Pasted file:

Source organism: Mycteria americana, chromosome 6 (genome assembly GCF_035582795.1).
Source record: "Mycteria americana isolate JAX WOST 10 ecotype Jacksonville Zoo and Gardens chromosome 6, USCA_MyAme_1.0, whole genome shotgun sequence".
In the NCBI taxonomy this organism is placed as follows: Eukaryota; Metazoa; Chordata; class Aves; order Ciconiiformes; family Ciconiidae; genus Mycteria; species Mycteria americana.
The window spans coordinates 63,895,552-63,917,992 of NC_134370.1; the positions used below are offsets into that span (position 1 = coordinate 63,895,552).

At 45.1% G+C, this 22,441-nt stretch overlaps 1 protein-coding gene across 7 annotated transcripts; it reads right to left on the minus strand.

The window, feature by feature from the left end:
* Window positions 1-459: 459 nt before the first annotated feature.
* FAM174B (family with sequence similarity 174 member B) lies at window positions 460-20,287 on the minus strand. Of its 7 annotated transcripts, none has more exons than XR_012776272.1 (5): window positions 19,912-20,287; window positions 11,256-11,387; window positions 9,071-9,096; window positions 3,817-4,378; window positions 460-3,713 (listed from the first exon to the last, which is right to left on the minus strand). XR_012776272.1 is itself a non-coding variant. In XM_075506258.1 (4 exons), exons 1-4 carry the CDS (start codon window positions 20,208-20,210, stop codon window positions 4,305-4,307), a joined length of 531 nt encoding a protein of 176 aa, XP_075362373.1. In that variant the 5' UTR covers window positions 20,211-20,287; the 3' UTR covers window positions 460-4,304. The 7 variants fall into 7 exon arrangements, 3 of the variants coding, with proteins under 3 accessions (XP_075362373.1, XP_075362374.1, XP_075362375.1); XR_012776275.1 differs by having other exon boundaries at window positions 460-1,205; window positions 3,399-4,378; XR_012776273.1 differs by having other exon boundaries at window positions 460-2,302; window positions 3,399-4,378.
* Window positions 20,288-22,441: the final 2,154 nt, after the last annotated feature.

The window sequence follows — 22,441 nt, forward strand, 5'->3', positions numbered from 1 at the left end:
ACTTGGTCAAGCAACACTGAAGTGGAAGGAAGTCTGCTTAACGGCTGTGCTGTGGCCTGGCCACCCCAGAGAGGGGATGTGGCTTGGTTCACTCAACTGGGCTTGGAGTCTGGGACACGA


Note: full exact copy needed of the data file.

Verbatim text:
Source organism: Mycteria americana, chromosome 6 (genome assembly GCF_035582795.1).
Source record: "Mycteria americana isolate JAX WOST 10 ecotype Jacksonville Zoo and Gardens chromosome 6, USCA_MyAme_1.0, whole genome shotgun sequence".
In the NCBI taxonomy this organism is placed as follows: Eukaryota; Metazoa; Chordata; class Aves; order Ciconiiformes; family Ciconiidae; genus Mycteria; species Mycteria americana.
The window spans coordinates 63,895,552-63,917,992 of NC_134370.1; the positions used below are offsets into that span (position 1 = coordinate 63,895,552).

At 45.1% G+C, this 22,441-nt stretch overlaps 1 protein-coding gene across 7 annotated transcripts; it reads right to left on the minus strand.

The window, feature by feature from the left end:
* Window positions 1-459: 459 nt before the first annotated feature.
* FAM174B (family with sequence similarity 174 member B) lies at window positions 460-20,287 on the minus strand. Of its 7 annotated transcripts, none has more exons than XR_012776272.1 (5): window positions 19,912-20,287; window positions 11,256-11,387; window positions 9,071-9,096; window positions 3,817-4,378; window positions 460-3,713 (listed from the first exon to the last, which is right to left on the minus strand). XR_012776272.1 is itself a non-coding variant. In XM_075506258.1 (4 exons), exons 1-4 carry the CDS (start codon window positions 20,208-20,210, stop codon window positions 4,305-4,307), a joined length of 531 nt encoding a protein of 176 aa, XP_075362373.1. In that variant the 5' UTR covers window positions 20,211-20,287; the 3' UTR covers window positions 460-4,304. The 7 variants fall into 7 exon arrangements, 3 of the variants coding, with proteins under 3 accessions (XP_075362373.1, XP_075362374.1, XP_075362375.1); XR_012776275.1 differs by having other exon boundaries at window positions 460-1,205; window positions 3,399-4,378; XR_012776273.1 differs by having other exon boundaries at window positions 460-2,302; window positions 3,399-4,378.
* Window positions 20,288-22,441: the final 2,154 nt, after the last annotated feature.

The window sequence follows — 22,441 nt, forward strand, 5'->3', positions numbered from 1 at the left end:
ACTTGGTCAAGCAACACTGAAGTGGAAGGAAGTCTGCTTAACGGCTGTGCTGTGGCCTGGCCACCCCAGAGAGGGGATGTGGCTTGGTTCACTCAACTGGGCTTGGAGTCTGGGACACGA